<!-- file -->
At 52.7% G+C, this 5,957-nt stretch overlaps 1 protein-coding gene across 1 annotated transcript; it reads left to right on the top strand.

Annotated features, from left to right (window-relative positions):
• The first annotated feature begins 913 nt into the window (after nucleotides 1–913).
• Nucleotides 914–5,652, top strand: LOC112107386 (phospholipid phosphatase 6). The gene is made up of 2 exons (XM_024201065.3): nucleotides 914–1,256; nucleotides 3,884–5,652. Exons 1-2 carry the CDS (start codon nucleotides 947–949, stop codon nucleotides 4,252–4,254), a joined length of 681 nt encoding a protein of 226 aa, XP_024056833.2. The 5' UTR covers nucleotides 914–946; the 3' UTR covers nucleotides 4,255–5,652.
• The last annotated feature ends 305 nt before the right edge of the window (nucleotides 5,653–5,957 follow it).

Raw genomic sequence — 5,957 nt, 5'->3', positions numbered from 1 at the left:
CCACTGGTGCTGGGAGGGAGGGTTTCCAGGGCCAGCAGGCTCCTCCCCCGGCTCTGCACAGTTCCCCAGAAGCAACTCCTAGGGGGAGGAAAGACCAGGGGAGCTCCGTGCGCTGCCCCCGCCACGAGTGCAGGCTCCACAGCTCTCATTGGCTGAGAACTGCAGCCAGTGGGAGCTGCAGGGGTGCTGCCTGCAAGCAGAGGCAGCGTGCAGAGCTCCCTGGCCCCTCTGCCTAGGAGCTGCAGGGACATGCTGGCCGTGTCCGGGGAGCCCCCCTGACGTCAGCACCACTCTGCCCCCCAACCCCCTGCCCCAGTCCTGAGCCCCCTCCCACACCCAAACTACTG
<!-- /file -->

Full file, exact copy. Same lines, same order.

At 52.7% G+C, this 5,957-nt stretch overlaps 1 protein-coding gene across 1 annotated transcript; it reads left to right on the top strand.

Annotated features, from left to right (window-relative positions):
• The first annotated feature begins 913 nt into the window (after nucleotides 1–913).
• Nucleotides 914–5,652, top strand: LOC112107386 (phospholipid phosphatase 6). The gene is made up of 2 exons (XM_024201065.3): nucleotides 914–1,256; nucleotides 3,884–5,652. Exons 1-2 carry the CDS (start codon nucleotides 947–949, stop codon nucleotides 4,252–4,254), a joined length of 681 nt encoding a protein of 226 aa, XP_024056833.2. The 5' UTR covers nucleotides 914–946; the 3' UTR covers nucleotides 4,255–5,652.
• The last annotated feature ends 305 nt before the right edge of the window (nucleotides 5,653–5,957 follow it).

Raw genomic sequence — 5,957 nt, 5'->3', positions numbered from 1 at the left:
CCACTGGTGCTGGGAGGGAGGGTTTCCAGGGCCAGCAGGCTCCTCCCCCGGCTCTGCACAGTTCCCCAGAAGCAACTCCTAGGGGGAGGAAAGACCAGGGGAGCTCCGTGCGCTGCCCCCGCCACGAGTGCAGGCTCCACAGCTCTCATTGGCTGAGAACTGCAGCCAGTGGGAGCTGCAGGGGTGCTGCCTGCAAGCAGAGGCAGCGTGCAGAGCTCCCTGGCCCCTCTGCCTAGGAGCTGCAGGGACATGCTGGCCGTGTCCGGGGAGCCCCCCTGACGTCAGCACCACTCTGCCCCCCAACCCCCTGCCCCAGTCCTGAGCCCCCTCCCACACCCAAACTACTG